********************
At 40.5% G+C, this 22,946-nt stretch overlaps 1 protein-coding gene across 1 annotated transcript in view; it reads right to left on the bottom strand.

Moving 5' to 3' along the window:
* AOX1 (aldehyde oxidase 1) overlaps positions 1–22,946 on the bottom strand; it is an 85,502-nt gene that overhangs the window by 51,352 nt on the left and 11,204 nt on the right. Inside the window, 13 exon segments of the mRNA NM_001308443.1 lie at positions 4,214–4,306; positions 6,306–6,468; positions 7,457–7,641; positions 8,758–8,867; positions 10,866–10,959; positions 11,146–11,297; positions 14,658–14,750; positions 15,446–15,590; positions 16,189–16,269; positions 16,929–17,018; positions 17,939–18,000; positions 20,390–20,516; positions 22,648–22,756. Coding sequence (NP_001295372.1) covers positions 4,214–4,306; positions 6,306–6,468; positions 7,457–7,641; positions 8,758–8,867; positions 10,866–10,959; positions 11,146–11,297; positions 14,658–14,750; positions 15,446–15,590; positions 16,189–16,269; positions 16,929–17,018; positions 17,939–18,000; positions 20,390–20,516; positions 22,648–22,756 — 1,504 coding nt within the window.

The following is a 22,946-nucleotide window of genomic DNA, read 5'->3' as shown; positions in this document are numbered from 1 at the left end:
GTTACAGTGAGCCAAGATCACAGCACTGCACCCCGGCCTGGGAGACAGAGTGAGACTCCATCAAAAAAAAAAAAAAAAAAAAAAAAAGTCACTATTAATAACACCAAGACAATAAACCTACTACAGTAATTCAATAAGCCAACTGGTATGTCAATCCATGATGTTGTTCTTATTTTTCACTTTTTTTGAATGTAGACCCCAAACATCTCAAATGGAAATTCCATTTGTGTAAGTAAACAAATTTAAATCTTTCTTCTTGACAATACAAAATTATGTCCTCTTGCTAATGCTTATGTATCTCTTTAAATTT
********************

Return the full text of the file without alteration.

At 40.5% G+C, this 22,946-nt stretch overlaps 1 protein-coding gene across 1 annotated transcript in view; it reads right to left on the bottom strand.

Moving 5' to 3' along the window:
* AOX1 (aldehyde oxidase 1) overlaps positions 1–22,946 on the bottom strand; it is an 85,502-nt gene that overhangs the window by 51,352 nt on the left and 11,204 nt on the right. Inside the window, 13 exon segments of the mRNA NM_001308443.1 lie at positions 4,214–4,306; positions 6,306–6,468; positions 7,457–7,641; positions 8,758–8,867; positions 10,866–10,959; positions 11,146–11,297; positions 14,658–14,750; positions 15,446–15,590; positions 16,189–16,269; positions 16,929–17,018; positions 17,939–18,000; positions 20,390–20,516; positions 22,648–22,756. Coding sequence (NP_001295372.1) covers positions 4,214–4,306; positions 6,306–6,468; positions 7,457–7,641; positions 8,758–8,867; positions 10,866–10,959; positions 11,146–11,297; positions 14,658–14,750; positions 15,446–15,590; positions 16,189–16,269; positions 16,929–17,018; positions 17,939–18,000; positions 20,390–20,516; positions 22,648–22,756 — 1,504 coding nt within the window.

The following is a 22,946-nucleotide window of genomic DNA, read 5'->3' as shown; positions in this document are numbered from 1 at the left end:
GTTACAGTGAGCCAAGATCACAGCACTGCACCCCGGCCTGGGAGACAGAGTGAGACTCCATCAAAAAAAAAAAAAAAAAAAAAAAAAGTCACTATTAATAACACCAAGACAATAAACCTACTACAGTAATTCAATAAGCCAACTGGTATGTCAATCCATGATGTTGTTCTTATTTTTCACTTTTTTTGAATGTAGACCCCAAACATCTCAAATGGAAATTCCATTTGTGTAAGTAAACAAATTTAAATCTTTCTTCTTGACAATACAAAATTATGTCCTCTTGCTAATGCTTATGTATCTCTTTAAATTT